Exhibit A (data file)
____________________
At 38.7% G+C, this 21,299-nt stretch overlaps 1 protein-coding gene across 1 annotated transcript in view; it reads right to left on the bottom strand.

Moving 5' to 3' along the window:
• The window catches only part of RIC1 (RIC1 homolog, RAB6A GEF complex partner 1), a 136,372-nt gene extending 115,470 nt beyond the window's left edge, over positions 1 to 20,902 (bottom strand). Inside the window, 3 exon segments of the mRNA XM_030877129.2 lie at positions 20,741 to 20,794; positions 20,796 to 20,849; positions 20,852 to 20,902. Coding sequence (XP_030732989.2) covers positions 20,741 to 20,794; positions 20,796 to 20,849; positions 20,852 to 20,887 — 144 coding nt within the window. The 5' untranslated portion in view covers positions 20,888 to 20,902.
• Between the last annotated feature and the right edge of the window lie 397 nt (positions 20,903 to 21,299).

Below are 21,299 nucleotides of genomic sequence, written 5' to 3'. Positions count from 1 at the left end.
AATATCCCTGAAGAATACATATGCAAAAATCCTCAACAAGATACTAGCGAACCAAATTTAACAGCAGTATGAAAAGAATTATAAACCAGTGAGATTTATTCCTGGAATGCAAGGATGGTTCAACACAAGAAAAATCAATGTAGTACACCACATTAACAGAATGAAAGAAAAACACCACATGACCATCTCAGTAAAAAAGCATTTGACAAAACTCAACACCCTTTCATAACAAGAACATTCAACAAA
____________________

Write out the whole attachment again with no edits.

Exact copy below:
At 38.7% G+C, this 21,299-nt stretch overlaps 1 protein-coding gene across 1 annotated transcript in view; it reads right to left on the bottom strand.

Moving 5' to 3' along the window:
• The window catches only part of RIC1 (RIC1 homolog, RAB6A GEF complex partner 1), a 136,372-nt gene extending 115,470 nt beyond the window's left edge, over positions 1 to 20,902 (bottom strand). Inside the window, 3 exon segments of the mRNA XM_030877129.2 lie at positions 20,741 to 20,794; positions 20,796 to 20,849; positions 20,852 to 20,902. Coding sequence (XP_030732989.2) covers positions 20,741 to 20,794; positions 20,796 to 20,849; positions 20,852 to 20,887 — 144 coding nt within the window. The 5' untranslated portion in view covers positions 20,888 to 20,902.
• Between the last annotated feature and the right edge of the window lie 397 nt (positions 20,903 to 21,299).

Below are 21,299 nucleotides of genomic sequence, written 5' to 3'. Positions count from 1 at the left end.
AATATCCCTGAAGAATACATATGCAAAAATCCTCAACAAGATACTAGCGAACCAAATTTAACAGCAGTATGAAAAGAATTATAAACCAGTGAGATTTATTCCTGGAATGCAAGGATGGTTCAACACAAGAAAAATCAATGTAGTACACCACATTAACAGAATGAAAGAAAAACACCACATGACCATCTCAGTAAAAAAGCATTTGACAAAACTCAACACCCTTTCATAACAAGAACATTCAACAAA